About these statistics

This page pulls together statistics for 2014/2015 from a range of sources, including SCVO, OSCR and the Scottish Housing Regulator. Financial data is based on charity accounts for 2013/14.

Key facts

The Scottish voluntary sector encompasses an estimated 45,000 voluntary organisations, of which around half are registered as charities. From small grassroots sports groups to pre-school day care, self-help groups, health and well-being services, culture and arts venues, village halls, housing and major social care providers, the voluntary sector plays a key part across all walks of Scottish life today.

The sector is made up of, among other things:

  • 23,700 registered charities, including 163 housing associations
  • 20,000 grassroots community groups, sports and arts clubs
  • Over 3,500 social enterprises
  • 4,000 grant making trusts, funding activities in Scotland and abroad
  • 432 community interest companies
  • 107 credit unions

Charities in Scotland

There are more charities per head of population in Scotland than any other UK nation. Levels of voluntary sector activity are particularly high in rural areas, where local support services, village halls, and recreation groups are at the heart of their communities.

Charities per 1000 people

Who uses charities?

  • More than 8 out 10 Scottish households used a charity in 2015
  • 9 out of 10 people in Scotland supported a charity in 2015
  • Read more about public trust in charities in Scotland

Why the ‘third sector’

The third sector works alongside, but separate from, the so-called first and second sectors – the public sector and the private sector.

Definition of third sector

All third sector organisations

  • have an unpaid board that acts purely in the interests of the organisation,
  • are independent of government,
  • and are not driven by profit or run for private gain – while many organisations make a profit, this is always re-invested back into the organisation and its work.

What does the third sector do?

The third sector carries out an enormous range of activities to improve people’s lives, often complimentary to and in partnership with the public sector:

Supporting people social care, health and mental health services, employability

Empowering people campaigning, representing minorities, strengthening voices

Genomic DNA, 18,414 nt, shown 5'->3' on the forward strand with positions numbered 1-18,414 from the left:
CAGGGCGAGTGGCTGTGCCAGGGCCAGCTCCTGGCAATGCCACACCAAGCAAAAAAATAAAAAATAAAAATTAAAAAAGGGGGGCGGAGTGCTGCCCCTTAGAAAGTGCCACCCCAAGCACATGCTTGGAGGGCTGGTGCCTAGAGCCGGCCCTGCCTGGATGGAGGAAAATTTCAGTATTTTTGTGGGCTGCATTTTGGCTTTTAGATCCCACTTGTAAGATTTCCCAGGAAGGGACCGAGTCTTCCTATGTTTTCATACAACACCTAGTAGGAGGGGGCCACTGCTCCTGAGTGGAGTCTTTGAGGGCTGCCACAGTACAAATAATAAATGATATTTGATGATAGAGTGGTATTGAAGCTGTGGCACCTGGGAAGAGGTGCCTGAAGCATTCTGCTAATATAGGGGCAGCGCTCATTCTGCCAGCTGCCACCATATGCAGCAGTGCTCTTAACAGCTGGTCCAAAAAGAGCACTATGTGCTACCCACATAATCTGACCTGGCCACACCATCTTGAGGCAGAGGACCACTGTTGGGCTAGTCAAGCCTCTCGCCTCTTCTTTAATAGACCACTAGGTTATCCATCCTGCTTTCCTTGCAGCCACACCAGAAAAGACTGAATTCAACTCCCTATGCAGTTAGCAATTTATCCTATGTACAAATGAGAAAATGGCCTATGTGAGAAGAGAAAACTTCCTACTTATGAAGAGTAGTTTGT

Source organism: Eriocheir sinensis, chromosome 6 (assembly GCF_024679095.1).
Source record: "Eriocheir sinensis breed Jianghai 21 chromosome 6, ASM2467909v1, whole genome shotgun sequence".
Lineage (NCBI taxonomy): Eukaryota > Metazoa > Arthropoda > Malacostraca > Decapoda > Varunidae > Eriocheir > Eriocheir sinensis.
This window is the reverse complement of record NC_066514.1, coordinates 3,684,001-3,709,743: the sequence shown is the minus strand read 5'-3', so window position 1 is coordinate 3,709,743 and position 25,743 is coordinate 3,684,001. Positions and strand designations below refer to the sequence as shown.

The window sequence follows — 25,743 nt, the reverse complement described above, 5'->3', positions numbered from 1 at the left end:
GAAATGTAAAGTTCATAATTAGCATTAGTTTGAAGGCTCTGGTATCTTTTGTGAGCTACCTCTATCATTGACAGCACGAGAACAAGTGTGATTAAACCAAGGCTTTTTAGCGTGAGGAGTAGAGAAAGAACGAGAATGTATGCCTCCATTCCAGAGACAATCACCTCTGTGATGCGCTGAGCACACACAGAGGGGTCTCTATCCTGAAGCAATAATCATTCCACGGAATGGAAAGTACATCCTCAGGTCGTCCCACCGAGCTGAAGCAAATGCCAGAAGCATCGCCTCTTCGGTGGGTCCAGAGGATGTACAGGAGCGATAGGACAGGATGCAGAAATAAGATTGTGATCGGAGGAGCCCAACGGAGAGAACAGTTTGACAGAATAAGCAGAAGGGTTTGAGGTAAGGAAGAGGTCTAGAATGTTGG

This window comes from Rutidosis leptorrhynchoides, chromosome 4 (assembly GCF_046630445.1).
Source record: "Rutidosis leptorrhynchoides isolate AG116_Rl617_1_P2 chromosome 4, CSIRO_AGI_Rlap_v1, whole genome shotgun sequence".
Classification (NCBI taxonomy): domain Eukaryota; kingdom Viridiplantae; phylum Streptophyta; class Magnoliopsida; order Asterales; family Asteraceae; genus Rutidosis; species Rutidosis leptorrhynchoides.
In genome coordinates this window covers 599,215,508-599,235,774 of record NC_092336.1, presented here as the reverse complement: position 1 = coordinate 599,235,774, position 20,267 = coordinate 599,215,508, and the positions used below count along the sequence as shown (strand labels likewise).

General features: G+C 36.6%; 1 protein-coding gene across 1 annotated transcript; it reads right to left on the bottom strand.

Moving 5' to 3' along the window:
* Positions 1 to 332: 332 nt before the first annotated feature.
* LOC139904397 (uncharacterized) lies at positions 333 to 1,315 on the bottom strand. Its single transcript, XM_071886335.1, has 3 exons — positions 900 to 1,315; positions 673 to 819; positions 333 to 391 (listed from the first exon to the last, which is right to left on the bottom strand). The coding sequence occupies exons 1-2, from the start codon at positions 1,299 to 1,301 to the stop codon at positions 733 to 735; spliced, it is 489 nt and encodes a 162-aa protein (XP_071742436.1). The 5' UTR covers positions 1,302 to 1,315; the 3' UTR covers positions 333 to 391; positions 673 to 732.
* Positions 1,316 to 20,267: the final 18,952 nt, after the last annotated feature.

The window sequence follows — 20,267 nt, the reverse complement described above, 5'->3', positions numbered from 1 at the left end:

Bringing people together social activities, community events, hobby groups

Health and well-being community centres, sports facilities, self-help groups

Improving our environment heritage, conservation, regeneration

Two-thirds of the sector’s organisations are involved in social care-related activities, Community, social & economic development, and culture and recreation. Housing – despite the smaller number of organisations – accounts for almost a third of the sector’s turnover, followed by social care which accounts for a quarter of turnover. Two-thirds of organisations operate locally, while 7% operate nationally across Scotland, and 2% have an international focus.


The sector’s people

The voluntary sector in Scotland employs an estimated 138,000 people (headcount) or 83,350 Full Time Equivalent workers.

The voluntary sector workforce is comparable to that of the NHS, Scotland’s largest single employer with 153,000 staff.

The sector is supported by an estimated 250,000 trustees who manage and steer each organisation, with an average of 7 trustees per organisation. Around 1.3 million volunteers formally volunteer with organisations, providing 126 million hours of support.

The number of volunteers in Scotland is equal to the population of Estonia.

Paid staff






Small charities

  • The bulk of the voluntary sector in Scotland is made up of around 30,000 small community groups, which play an active role in the well-being of communities all over Scotland
  • While these organisations make a huge impact on their communities they do so often on very small budgets and often with no paid staff.

Top 100 Charities

  • The 100 largest charities in Scotland account for almost half of the sector’s turnover.
  • The top 100 charities employ 42,500 staff, around a third of the sectors’ workforce
  • 700 charities have turnovers of over £1million